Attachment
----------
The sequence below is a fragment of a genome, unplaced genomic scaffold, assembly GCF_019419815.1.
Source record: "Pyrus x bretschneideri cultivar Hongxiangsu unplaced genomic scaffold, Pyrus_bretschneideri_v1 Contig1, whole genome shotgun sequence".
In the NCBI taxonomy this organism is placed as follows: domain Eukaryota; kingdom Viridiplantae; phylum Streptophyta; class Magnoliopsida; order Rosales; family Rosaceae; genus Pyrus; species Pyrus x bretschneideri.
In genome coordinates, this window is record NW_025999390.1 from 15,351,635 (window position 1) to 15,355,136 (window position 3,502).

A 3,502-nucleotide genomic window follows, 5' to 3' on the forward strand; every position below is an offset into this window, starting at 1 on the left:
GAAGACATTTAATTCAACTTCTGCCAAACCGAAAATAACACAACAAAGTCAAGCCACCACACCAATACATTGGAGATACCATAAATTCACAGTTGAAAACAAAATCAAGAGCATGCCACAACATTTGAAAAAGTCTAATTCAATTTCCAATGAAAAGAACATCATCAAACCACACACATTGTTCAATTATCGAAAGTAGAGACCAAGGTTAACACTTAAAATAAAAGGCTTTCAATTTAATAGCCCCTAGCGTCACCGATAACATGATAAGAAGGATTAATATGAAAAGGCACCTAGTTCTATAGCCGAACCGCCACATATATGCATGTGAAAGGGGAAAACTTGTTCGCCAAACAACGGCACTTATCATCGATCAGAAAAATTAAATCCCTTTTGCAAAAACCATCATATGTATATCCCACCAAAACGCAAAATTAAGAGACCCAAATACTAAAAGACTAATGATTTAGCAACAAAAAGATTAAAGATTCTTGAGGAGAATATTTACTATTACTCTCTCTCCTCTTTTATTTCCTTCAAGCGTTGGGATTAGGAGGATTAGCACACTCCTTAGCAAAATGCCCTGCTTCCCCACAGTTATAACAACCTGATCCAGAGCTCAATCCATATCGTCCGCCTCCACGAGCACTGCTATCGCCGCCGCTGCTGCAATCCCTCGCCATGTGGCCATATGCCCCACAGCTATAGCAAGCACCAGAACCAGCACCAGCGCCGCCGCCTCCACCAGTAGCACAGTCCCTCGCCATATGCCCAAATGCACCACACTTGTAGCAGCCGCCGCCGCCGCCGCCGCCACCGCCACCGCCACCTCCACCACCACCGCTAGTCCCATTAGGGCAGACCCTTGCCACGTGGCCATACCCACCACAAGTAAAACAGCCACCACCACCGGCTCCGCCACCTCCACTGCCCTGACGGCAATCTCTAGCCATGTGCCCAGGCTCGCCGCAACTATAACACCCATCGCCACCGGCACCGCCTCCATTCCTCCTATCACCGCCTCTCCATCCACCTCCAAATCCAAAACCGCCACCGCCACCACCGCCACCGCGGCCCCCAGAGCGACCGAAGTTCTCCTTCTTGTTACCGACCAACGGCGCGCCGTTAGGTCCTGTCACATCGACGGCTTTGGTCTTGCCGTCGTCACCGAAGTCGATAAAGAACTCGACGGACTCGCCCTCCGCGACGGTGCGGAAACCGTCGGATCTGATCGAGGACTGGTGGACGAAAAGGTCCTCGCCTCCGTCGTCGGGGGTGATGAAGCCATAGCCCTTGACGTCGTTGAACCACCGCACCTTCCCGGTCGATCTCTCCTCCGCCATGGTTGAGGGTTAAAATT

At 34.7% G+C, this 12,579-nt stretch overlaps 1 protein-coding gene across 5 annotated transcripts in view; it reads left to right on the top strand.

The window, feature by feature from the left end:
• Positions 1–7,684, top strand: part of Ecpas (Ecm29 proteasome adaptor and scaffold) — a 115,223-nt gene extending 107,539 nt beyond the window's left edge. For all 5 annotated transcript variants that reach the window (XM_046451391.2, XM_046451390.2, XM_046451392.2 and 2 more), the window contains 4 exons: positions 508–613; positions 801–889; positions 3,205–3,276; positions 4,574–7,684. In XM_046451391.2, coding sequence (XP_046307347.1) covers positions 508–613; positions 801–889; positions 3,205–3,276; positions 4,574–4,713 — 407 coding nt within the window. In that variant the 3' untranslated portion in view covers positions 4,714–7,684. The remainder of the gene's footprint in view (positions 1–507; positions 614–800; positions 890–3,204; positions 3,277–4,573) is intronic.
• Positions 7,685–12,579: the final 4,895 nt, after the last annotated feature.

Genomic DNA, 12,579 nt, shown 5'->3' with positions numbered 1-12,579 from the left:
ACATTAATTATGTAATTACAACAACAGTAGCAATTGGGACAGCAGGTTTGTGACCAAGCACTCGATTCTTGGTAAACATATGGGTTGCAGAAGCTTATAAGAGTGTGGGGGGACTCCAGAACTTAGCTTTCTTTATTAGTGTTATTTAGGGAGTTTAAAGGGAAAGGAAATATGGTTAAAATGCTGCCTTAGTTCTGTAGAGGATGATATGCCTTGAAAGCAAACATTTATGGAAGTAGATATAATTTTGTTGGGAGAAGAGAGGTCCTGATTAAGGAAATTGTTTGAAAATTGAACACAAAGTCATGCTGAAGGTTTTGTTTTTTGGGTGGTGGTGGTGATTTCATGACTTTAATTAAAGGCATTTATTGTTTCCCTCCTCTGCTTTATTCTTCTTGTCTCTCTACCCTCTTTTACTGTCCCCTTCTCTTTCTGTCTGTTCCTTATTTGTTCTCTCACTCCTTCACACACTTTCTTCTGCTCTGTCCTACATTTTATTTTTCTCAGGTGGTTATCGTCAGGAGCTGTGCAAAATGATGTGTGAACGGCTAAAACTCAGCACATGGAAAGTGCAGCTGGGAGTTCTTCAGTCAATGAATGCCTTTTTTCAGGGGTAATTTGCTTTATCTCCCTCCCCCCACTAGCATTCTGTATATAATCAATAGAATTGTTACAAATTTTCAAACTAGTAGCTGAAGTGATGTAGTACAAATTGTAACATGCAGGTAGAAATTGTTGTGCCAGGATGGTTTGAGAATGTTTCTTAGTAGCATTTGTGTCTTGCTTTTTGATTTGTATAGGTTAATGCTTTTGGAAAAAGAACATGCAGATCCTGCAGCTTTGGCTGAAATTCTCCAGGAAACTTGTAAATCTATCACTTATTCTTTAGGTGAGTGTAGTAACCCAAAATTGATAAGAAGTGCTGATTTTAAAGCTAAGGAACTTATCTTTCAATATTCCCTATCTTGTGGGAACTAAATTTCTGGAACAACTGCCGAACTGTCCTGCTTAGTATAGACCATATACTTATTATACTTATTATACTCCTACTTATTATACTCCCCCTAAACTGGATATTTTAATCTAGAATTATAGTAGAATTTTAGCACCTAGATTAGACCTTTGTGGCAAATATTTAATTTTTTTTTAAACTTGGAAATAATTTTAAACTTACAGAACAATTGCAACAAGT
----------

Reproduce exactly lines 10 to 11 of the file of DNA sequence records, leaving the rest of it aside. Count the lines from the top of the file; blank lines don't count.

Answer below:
• Positions 7,685–12,579: the final 4,895 nt, after the last annotated feature.

Genomic DNA, 12,579 nt, shown 5'->3' with positions numbered 1-12,579 from the left: